In the book Poor Economics, the authors explore the idea of the poverty trap and how it affects people across the world. In this blog, we review Poor Economics and its lessons on how to break the cycle of poverty.
Microloans and Building Business Skills in Malawi
Magret hails from Kachigamba village, Traditional Authority Chakhaza in Dowa. She is a current participant in our FEM for Women program, where she has received a microloan and learns about business skills.
Magret explains how hard life was before joining the FEM program. “My husband and I used to rely on piece work. As such, it was hard for us to make ends meet. There were days our children could go to school on empty stomachs,” laments the mother of four.
How does FEM for Women help with microloans?
Magret explains how she had always wanted to start a business but she never had the start-up capital.
Our FEM for Women program began in 2017 with the goal of supporting women like Margret who are stuck in a cycle of poverty. Women apply for a no interest loan that will be paid back in equal installments over the next four months. The money helps them buy more supplies to trade or otherwise invest in their small business. Then, they use the profits to improve their lives.
Magret applied for a 100,000 Kwacha loan which she invested in her powdered soap and tomato businesses.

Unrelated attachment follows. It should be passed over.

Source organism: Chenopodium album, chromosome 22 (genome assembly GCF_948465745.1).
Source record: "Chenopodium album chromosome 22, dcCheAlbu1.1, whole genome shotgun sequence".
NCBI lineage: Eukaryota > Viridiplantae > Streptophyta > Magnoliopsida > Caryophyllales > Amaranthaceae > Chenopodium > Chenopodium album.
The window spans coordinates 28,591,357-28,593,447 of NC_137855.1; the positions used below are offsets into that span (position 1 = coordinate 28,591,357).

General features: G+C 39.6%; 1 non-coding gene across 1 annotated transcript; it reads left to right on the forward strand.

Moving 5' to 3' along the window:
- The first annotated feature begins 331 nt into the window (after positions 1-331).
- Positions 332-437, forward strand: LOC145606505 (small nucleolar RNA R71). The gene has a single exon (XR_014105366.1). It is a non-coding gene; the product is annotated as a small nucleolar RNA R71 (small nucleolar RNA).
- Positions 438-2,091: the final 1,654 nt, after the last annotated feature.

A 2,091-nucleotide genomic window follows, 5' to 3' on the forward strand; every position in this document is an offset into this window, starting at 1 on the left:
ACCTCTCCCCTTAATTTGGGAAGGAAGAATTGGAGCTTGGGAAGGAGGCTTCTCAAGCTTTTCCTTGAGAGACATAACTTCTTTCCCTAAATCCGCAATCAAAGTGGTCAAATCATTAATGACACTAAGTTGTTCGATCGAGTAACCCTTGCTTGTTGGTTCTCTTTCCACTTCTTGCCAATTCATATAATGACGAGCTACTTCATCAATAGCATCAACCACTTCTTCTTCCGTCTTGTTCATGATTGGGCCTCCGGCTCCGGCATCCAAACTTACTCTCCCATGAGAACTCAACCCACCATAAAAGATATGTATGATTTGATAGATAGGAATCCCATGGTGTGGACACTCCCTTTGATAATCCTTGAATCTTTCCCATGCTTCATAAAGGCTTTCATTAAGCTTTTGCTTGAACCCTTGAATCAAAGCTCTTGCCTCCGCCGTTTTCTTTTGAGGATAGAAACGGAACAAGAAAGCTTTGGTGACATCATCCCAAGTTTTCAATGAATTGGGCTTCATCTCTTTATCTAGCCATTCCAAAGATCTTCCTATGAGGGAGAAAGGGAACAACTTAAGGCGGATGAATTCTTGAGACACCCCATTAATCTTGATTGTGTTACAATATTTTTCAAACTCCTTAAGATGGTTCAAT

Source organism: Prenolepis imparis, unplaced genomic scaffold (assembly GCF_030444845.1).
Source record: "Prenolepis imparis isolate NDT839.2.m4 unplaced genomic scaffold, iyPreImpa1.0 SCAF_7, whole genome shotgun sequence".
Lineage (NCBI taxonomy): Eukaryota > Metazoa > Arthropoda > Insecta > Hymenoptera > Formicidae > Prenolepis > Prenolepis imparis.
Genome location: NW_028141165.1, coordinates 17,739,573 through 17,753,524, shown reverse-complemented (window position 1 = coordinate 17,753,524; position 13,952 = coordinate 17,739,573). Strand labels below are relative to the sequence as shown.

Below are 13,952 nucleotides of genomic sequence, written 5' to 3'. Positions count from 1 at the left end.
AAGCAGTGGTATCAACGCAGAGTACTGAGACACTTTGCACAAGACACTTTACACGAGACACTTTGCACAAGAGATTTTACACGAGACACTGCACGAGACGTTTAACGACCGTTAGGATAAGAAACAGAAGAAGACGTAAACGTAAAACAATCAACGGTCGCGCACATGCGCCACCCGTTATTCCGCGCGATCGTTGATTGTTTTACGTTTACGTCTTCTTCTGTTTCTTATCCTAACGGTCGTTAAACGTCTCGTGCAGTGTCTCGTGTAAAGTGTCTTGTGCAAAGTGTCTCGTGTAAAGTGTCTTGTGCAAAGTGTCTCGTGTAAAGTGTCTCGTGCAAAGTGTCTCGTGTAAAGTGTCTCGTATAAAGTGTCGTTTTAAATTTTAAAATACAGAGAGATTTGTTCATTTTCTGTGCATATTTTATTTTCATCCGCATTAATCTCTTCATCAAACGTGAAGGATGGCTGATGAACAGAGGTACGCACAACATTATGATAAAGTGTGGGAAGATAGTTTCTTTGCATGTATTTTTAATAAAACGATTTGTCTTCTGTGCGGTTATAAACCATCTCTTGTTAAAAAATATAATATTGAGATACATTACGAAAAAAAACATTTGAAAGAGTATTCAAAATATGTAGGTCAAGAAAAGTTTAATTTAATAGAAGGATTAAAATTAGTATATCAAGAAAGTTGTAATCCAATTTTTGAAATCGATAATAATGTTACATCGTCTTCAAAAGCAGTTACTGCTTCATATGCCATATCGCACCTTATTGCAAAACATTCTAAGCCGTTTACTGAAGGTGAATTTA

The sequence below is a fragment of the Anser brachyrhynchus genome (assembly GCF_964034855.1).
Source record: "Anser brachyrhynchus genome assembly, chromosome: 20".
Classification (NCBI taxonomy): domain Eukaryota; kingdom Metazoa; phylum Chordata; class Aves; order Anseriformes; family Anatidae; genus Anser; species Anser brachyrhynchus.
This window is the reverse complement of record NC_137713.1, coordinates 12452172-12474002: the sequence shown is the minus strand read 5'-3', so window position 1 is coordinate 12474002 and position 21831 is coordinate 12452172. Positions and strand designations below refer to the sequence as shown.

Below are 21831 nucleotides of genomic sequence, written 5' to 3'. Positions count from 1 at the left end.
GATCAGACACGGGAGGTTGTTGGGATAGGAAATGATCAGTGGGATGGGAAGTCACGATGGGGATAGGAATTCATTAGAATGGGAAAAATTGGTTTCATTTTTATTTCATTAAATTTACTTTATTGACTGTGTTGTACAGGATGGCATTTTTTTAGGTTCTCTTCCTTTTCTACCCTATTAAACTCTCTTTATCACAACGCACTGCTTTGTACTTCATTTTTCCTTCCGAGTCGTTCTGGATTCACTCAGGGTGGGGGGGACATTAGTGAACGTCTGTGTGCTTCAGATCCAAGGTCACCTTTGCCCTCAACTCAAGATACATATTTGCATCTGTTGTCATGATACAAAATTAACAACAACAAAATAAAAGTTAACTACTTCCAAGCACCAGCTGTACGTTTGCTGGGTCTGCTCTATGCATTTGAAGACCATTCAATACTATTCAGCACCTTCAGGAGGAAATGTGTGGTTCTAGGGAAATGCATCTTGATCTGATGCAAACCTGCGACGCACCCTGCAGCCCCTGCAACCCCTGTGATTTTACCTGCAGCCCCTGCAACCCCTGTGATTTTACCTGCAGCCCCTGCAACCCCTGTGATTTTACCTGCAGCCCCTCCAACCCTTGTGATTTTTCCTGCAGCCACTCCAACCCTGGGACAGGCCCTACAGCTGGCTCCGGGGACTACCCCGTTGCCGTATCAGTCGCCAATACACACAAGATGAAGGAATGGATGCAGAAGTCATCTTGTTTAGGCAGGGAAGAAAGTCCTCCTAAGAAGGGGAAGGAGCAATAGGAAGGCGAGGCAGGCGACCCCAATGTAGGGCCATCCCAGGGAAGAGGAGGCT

“I decided to invest in two different businesses so that they can be supporting each other in case one business makes losses,” explains Margret.
How does FEM for Women help with building business skills?
What strikes her the most is that on top of the loan, she was taken through business training which has greatly helped her in running her business efficiently.
“Apart from the loans that we give to the FEM women, training is the most important aspect as it helps them understand their business environment and how to manage their businesses better,” says Tango Phiri, FEM program manager.
So far, with the proceeds Magret has made from her business, she has managed to cultivate a 2 acre field of soybeans and an acre of maize.
When asked about her future plans, Magret says she plans to grow her business in 2023 and use the proceeds to buy goats which will help her household become more financially secure.
For more stories from Orant’s FEM Program:
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